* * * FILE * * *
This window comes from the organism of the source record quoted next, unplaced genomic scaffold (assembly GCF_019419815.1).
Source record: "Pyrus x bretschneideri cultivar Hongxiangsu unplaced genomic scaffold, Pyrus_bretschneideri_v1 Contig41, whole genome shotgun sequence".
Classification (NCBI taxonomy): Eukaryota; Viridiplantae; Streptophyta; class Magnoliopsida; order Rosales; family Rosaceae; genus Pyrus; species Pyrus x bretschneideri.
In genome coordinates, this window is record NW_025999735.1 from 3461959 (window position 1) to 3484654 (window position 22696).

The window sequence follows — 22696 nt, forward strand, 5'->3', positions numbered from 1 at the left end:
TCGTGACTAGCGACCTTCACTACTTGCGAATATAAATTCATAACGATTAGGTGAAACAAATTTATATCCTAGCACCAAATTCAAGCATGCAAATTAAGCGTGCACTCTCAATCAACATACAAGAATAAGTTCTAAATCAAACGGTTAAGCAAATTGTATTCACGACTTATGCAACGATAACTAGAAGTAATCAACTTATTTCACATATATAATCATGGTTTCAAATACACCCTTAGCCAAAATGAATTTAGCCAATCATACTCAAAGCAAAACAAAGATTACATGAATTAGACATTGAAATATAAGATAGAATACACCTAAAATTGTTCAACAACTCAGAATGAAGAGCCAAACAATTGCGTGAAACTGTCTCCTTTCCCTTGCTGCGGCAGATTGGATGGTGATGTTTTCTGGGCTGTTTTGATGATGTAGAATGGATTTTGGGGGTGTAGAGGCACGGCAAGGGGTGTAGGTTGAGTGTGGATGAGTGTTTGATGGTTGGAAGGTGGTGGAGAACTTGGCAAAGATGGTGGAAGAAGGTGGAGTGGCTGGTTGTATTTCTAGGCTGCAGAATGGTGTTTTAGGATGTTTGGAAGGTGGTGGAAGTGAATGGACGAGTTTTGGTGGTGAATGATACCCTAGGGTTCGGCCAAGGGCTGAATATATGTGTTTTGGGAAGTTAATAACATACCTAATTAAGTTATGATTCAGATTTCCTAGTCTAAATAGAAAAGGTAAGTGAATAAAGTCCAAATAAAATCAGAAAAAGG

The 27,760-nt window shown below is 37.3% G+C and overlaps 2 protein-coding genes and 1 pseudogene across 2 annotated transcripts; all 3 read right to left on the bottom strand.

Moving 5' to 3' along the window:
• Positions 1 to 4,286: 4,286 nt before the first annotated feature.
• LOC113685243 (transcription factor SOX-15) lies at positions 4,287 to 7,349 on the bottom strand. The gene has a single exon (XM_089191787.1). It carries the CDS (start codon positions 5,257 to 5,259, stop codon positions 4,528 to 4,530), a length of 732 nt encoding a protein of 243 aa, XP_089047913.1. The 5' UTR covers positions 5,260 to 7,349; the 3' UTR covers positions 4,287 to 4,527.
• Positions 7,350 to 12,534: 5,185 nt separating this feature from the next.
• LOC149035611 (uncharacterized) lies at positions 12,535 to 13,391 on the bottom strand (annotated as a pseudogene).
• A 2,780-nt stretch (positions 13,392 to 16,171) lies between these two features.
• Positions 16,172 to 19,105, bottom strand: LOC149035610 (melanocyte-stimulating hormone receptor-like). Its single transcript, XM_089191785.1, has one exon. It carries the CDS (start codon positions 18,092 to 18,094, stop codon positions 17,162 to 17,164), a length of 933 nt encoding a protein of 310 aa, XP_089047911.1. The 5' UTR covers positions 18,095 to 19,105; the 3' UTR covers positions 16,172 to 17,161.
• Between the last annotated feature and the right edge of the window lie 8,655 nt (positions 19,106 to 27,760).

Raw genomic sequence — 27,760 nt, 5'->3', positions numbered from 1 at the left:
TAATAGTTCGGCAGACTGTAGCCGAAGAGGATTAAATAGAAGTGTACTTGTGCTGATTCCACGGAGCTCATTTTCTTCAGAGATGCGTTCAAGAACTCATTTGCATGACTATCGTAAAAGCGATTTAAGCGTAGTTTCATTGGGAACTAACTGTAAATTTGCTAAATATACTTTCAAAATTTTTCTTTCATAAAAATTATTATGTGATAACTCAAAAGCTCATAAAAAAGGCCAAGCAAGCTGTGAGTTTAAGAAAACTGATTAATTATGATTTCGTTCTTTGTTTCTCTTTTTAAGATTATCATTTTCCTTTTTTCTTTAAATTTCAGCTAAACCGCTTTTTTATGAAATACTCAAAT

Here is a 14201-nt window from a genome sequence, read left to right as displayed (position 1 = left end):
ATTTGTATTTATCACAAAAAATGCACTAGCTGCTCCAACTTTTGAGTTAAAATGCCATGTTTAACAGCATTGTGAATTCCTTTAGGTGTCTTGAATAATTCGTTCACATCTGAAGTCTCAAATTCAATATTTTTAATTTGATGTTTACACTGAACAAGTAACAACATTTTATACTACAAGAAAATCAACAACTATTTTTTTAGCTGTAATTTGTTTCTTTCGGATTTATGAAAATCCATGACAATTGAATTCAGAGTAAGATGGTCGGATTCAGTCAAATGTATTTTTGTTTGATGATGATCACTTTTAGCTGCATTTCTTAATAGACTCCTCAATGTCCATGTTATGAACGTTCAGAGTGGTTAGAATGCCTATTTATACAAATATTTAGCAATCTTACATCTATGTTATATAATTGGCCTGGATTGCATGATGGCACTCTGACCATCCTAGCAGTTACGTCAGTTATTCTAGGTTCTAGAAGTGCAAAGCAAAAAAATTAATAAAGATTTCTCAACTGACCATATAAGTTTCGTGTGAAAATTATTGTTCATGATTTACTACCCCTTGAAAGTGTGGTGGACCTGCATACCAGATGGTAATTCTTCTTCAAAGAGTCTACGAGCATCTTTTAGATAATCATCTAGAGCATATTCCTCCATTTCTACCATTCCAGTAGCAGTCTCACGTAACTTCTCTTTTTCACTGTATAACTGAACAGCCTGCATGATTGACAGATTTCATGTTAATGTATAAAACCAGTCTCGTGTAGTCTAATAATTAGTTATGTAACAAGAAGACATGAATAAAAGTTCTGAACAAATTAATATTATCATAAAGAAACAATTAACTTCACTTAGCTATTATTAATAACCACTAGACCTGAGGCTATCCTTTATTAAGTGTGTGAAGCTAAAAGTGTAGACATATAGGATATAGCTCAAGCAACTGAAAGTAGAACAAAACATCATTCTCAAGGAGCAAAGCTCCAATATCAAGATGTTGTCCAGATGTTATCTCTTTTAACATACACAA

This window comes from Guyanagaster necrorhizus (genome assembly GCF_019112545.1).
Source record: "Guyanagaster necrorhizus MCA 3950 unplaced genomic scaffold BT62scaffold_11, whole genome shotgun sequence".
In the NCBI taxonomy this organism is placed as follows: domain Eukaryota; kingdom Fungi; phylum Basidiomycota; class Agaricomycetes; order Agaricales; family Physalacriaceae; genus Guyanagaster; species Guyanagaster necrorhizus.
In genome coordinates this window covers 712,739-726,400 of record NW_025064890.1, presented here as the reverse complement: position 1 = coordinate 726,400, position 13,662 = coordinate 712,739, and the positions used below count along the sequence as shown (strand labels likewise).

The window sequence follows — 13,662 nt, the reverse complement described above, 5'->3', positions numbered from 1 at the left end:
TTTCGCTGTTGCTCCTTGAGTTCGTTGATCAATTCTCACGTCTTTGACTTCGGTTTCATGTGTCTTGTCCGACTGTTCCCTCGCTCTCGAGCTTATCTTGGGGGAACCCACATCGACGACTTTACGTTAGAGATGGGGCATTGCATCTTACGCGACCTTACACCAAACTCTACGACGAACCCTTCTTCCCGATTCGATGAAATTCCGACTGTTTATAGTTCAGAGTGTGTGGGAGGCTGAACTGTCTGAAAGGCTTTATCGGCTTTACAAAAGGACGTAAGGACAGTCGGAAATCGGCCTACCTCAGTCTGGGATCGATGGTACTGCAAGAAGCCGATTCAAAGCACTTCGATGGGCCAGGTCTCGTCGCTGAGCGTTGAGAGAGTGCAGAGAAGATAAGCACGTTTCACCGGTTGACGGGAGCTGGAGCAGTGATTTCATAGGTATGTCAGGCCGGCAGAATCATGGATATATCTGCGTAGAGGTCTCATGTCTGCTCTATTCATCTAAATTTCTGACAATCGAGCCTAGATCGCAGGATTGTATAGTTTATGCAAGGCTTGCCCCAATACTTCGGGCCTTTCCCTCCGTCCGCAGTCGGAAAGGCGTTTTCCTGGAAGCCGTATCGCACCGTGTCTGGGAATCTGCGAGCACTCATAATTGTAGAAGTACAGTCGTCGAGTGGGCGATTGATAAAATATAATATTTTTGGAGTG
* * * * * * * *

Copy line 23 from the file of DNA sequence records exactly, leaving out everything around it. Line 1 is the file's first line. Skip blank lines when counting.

In genome coordinates this window covers 712,739-726,400 of record NW_025064890.1, presented here as the reverse complement: position 1 = coordinate 726,400, position 13,662 = coordinate 712,739, and the positions used below count along the sequence as shown (strand labels likewise).